Move seen as effort to force new election and eliminate key rival faction
ISTANBUL — A draft proposal of a constitutional amendment lifting the legal immunity of parliamentarians facing probes, widely seen as targeting the ruling party’s arch-rivals, has been submitted to the Turkish Parliament.
The ruling Justice and Development Party (AKP) submitted the proposal, which many believe is aimed at the leftist, pro-minorities Peoples’ Democratic Party (HDP).
AKP members and President Recep Tayyip Erdoğan had previously urged the prosecution of five of the top HDP politicians on terrorism-related charges.
“The draft seems to be designed as ‘The Sword of Damocles’ over the HDP politicians,” Professor Mustafa Gürbüz, an expert on the Kurds at George Mason University, wrote in an e-mail to The Media Line. “Turkish politics used to be the graveyard of Kurdish parties, so no one should be surprised if this is going to happen.”
Gürbüz thinks the AKP’s main target is HDP co-chair Selahattin Demirtas, “who has achieved an unprecedented level of influence and charisma in the past two years.”
In late December, investigations were opened against Demirtaş and the HDP’s other co-chair, Figen Yüksekdağ, for comments they made about self-rule. The party supports decentralization and regional autonomy, but not actual independence.
“The AKP is looking forward to relieving itself of the HDP opposition and their seats in parliament,” Ertuğrul Kürkçü, MP and honorary president of the HDP, told The Media Line. “This is the final target. The immunity debate is an irrelevant justification for this aim.”
Kürkçü, one of the deputies targeted for prosecution, says Erdoğan’s intention is to remove enough HDP politicians to call for a by-election in order to gain more seats for the AKP, or possibly a new national election in which the HDP may not surpass the 10 per cent threshold required for a party to enter parliament.
Erdoğan’s ultimate goal, supported by many in his old party, the AKP, is creating a new constitution transforming the government into an “executive presidency,” though experts say it would give him dictator-like powers. However, the AKP’s 317 seats in Parliament are 13 short of the 330 needed to call for a referendum, which is necessary for any constitutional change.
“This would ring the bell for the end of the parliamentary system in Turkey. That’s it,” Kürkçü says.
He says if the HDP is forced out of parliament, it will lead to more radicalism in the conflict-ridden Kurdish southeast, as Kurds lose faith in the political system.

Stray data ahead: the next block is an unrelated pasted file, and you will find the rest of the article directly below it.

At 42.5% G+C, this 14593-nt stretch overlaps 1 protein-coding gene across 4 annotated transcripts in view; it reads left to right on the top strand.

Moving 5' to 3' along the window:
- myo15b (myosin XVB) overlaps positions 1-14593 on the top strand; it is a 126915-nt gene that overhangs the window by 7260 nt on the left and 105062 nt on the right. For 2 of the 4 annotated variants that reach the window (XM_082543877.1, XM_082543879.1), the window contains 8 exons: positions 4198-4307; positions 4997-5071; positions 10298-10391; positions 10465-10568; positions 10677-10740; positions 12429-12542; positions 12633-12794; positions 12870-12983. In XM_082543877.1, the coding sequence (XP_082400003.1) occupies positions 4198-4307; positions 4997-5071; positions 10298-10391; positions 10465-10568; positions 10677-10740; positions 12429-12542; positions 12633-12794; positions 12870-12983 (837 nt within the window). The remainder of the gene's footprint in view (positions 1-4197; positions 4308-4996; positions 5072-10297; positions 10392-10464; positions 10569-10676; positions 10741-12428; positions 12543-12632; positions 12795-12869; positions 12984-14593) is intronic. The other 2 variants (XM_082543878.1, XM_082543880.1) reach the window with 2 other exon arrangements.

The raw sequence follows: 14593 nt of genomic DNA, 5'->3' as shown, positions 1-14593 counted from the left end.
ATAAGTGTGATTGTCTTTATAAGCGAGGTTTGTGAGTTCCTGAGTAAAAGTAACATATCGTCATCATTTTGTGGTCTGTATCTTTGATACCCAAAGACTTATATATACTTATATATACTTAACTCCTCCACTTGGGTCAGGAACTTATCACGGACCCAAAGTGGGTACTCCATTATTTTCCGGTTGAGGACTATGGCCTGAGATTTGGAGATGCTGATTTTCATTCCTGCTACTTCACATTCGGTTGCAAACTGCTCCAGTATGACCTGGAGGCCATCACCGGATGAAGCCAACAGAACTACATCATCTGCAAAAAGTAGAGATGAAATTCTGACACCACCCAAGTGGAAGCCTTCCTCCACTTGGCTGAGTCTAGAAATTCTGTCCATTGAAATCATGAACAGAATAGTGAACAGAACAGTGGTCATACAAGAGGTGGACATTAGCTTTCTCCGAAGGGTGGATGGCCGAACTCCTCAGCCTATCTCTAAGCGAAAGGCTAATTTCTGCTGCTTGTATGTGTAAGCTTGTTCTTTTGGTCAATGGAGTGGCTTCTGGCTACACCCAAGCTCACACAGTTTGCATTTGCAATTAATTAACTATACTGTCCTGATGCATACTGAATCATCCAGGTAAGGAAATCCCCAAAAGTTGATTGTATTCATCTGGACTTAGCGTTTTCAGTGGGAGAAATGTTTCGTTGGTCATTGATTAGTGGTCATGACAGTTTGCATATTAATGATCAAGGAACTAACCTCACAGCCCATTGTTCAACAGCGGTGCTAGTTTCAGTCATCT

“It’s going to fuel the ongoing conflict. Kurdish people who had invested a lot of hopes in the HDP’s presence in the Parliament are going to lose all their hopes in the system.”
A stunning election victory for the HDP last June took many seats from the AKP, but Erdoğan ordered another election for November, which resulted in a major AKP win.
Thousands of Kurdish activists have been arrested since then, and hundreds of civilians have been killed in renewed violence between the state and the militant Kurdistan Workers’ Party (PKK), which started again last July.
In February, HDP MP Tuğba Hezer caused an uproar by attending a mourning ceremony with the family of Abdülbaki Sömer, the suicide bomber from the Kurdistan Freedom Falcons (TAK, possibly connected to the PKK) who killed 29 people in Ankara on February 17. Shortly afterwards, the Justice Ministry submitted a request to Parliament to lift HDP members’ immunity.
Kürkçü said Hezer’s visit was “untimely and not carefully considered,” but pointed out that it was standard practice for politicians to visit their constituents during times of mourning.
“Our deputies and other deputies have joined condolence visits to many families who have lost their sons and daughters in conflicts.”
The government has arrested, detained, and dismissed many local Kurdish politicians from the HDP and its sister party in the southeast, the Democratic Regions Party (DBP).
According to documents provided to The Media Line from the HDP, since last August, 61 co-mayors and members of municipal and county councils have been arrested, and 56 have been removed from their posts, usually for charges related to terrorism or secessionism.
This doesn’t include the 17 local Kurdish politicians and a HDP finance director who have been detained, and four arrested, in the last week alone.
“All such legal battles started right after Erdoğan’s declaration of the end of the [peace] process last year,” Professor Gürbüz says. “Even AKP politicians see these attempts as politically motivated.”
Leyla İmret, Turkey’s youngest mayor, was dismissed from her post in Cizre last September for a mistranslated quote taken from the American magazine, Vice.
İmret said when locals set up ditches and barricades last summer to keep out state forces, she and the municipality tried to remove them.
“Despite this, they slandered us and started dismissing us from our posts,” she told The Media Line.
İmret says since the end of the peace process, violence has plagued the southeast.
“People in the region don’t feel safe anymore, so they move out of their homes.”